Medline ® Abstract for Reference 73
of 'Psychosocial issues in advanced illness'
Provision of spiritual support to patients with advanced cancer by religious communities and associations with medical care at the end of life.
Balboni TA, Balboni M, Enzinger AC, Gallivan K, Paulk ME, Wright A, Steinhauser K, VanderWeele TJ, Prigerson HG
JAMA Intern Med. 2013 Jun;173(12):1109-17.
IMPORTANCE: Previous studies report associations between medical utilization at the end-of-life (EoL) and religious coping and spiritual support from the medical team. However, the influence of clergy and religious communities on EoL outcomes is unclear.
OBJECTIVE: To determine whether spiritual support from religious communities influences terminally ill patients' medical care and quality of life (QoL) near death.
DESIGN, SETTING,AND PARTICIPANTS: A US-based, multisite cohort study of 343 patients with advanced cancer enrolled from September 2002 through August 2008 and followed up (median duration, 116 days) until death. Baseline interviews assessed support of patients' spiritual needs by religious communities. End-of-life medical care in the final week included the following: hospice, aggressive EoL measures (care in an intensive care unit [ICU], resuscitation, or ventilation), and ICU death.
MAIN OUTCOMES AND MEASURES: End-of-life QoL was assessed by caregiver ratings of patient QoL in the last week of life. Multivariable regression analyses were performed on EoL care outcomes in relation to religious community spiritual support, controlling for confounding variables, and were repeated among high religious coping and racial/ethnic minority patients.
RESULTS: Patients reporting high spiritual support from religious communities (43%) were less likely to receive hospice (adjusted odds ratio [AOR], 0.37; 95% CI, 0.20-0.70 [P = .002]), more likely to receive aggressive EoL measures (AOR, 2.62; 95% CI, 1.14-6.06 [P = .02]), and more likely to die in an ICU (AOR, 5.22; 95% CI, 1.71-15.60 [P = .004]). Risks of receiving aggressive EoL interventions and ICU deaths were greater among high religious coping (AOR, 11.02; 95% CI, 2.83-42.89 [P<.001]; and AOR, 22.02; 95% CI, 3.24-149.58 [P = .002]; respectively) and racial/ethnic minority patients (AOR, 8.03; 95% CI, 2.04-31.55 [P = .003]; and AOR, 11.21; 95% CI, 2.29-54.88 [P = .003]; respectively). Among patients well-supported by religious communities, receiving spiritual support from the medical team was associated with higher rates of hospice use (AOR, 2.37; 95% CI, 1.03-5.44 [P = .04]), fewer aggressive interventions (AOR, 0.23; 95% CI, 0.06-0.79 [P = .02]) and fewer ICU deaths (AOR, 0.19; 95% CI, 0.05-0.80 [P = .02]); and EoL discussions were associated with fewer aggressive interventions (AOR, 0.12; 95% CI, 0.02-0.63 [P = .01]).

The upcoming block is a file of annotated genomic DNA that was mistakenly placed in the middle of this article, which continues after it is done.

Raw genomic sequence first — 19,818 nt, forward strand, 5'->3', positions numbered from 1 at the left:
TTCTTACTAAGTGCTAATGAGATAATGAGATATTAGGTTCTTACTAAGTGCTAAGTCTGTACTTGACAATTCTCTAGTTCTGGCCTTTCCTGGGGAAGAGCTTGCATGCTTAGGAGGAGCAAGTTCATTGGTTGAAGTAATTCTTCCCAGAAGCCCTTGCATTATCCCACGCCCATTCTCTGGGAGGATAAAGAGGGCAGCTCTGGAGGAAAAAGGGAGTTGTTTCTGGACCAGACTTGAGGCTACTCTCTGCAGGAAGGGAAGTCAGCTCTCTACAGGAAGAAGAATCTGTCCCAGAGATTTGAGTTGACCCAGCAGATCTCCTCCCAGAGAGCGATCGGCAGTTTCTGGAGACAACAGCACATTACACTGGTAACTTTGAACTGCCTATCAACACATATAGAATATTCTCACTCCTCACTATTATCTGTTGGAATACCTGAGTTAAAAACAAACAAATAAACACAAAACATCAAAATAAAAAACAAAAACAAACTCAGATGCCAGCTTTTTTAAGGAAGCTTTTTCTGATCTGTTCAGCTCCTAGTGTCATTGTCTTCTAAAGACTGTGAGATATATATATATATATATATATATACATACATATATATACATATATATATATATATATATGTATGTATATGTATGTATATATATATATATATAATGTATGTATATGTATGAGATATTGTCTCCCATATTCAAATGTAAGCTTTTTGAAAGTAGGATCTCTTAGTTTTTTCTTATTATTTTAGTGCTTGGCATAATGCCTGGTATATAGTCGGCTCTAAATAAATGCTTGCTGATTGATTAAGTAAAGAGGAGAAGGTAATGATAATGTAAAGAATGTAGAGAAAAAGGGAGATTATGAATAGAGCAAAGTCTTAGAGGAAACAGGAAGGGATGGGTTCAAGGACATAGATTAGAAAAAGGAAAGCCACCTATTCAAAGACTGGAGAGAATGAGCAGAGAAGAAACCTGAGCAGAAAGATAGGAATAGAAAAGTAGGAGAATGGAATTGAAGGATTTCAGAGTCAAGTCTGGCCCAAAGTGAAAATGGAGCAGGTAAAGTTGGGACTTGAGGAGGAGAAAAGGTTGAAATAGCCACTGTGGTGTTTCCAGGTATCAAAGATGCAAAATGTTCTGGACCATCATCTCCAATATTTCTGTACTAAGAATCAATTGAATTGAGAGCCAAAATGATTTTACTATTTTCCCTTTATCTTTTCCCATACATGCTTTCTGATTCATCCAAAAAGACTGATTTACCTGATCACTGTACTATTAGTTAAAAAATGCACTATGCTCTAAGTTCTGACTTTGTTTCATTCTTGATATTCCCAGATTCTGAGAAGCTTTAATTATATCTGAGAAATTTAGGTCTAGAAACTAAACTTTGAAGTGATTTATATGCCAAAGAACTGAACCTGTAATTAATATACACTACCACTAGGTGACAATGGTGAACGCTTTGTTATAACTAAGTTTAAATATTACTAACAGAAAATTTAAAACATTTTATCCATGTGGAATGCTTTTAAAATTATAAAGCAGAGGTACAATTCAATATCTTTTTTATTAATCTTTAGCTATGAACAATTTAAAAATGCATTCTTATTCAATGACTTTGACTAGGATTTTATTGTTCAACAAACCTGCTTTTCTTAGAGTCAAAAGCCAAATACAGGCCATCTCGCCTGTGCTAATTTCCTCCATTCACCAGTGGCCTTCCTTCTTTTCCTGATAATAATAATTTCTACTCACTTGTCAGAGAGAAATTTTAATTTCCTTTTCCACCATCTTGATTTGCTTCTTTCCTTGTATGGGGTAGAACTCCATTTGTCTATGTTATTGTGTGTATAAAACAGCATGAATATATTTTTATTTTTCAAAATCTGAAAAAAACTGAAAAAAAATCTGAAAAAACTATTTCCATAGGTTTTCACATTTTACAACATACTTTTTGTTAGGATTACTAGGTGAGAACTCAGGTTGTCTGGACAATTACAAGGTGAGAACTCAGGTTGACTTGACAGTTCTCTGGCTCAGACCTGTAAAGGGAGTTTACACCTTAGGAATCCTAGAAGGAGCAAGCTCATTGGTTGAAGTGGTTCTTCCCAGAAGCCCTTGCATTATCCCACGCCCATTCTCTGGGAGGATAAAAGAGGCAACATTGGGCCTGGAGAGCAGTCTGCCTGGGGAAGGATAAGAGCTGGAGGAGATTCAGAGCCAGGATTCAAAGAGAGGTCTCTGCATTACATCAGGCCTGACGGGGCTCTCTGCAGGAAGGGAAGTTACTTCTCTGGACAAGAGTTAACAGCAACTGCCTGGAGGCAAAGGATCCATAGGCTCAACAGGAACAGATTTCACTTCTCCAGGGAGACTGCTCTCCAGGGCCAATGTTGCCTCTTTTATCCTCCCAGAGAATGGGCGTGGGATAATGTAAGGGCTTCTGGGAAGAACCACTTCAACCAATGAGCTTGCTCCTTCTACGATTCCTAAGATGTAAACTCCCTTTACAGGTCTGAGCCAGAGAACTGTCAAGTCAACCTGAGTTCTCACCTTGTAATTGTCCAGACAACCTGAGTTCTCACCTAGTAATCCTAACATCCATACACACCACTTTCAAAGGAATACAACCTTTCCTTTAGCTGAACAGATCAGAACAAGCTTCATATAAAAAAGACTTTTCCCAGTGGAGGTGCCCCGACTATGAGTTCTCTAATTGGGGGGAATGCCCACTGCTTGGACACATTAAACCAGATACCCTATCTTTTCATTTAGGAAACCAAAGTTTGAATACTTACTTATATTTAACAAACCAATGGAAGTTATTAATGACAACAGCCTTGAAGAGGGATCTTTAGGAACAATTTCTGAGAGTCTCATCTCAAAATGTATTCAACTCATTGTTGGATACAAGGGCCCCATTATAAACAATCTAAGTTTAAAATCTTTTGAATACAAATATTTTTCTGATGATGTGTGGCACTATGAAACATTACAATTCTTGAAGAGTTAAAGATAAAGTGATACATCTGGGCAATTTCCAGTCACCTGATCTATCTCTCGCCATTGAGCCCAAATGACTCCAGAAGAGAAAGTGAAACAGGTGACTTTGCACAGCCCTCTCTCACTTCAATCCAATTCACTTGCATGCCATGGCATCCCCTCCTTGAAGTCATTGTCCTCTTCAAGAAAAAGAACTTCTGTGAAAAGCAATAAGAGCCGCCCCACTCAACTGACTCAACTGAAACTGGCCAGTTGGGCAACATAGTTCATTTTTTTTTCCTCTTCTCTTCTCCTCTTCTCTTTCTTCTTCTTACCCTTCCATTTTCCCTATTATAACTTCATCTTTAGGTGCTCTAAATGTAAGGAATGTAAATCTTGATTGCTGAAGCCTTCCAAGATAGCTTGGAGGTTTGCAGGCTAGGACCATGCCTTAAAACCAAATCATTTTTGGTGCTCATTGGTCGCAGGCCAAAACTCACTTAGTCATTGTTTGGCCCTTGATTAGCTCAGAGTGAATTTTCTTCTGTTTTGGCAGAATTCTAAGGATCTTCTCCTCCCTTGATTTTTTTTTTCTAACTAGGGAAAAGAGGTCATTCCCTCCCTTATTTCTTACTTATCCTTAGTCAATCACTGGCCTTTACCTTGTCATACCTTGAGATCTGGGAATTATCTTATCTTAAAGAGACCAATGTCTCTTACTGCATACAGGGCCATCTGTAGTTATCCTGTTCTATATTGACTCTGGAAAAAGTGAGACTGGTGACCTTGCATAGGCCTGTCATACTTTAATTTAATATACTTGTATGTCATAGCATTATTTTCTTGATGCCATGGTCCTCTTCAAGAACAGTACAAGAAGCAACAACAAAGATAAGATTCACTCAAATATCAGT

CONCLUSIONS AND RELEVANCE: Terminally ill patients who are well supported by religious communities access hospice care less and aggressive medical interventions more near death. Spiritual care and EoL discussions by the medical team may reduce aggressive treatment, highlighting spiritual care as a key component of EoL medical care guidelines.
Center for Psychosocial Epidemiology and Outcomes Research, and Department of Radiation Oncology, Dana-Farber Cancer Institute, 450 Brookline Ave, Boston, MA 02215, USA. email@example.com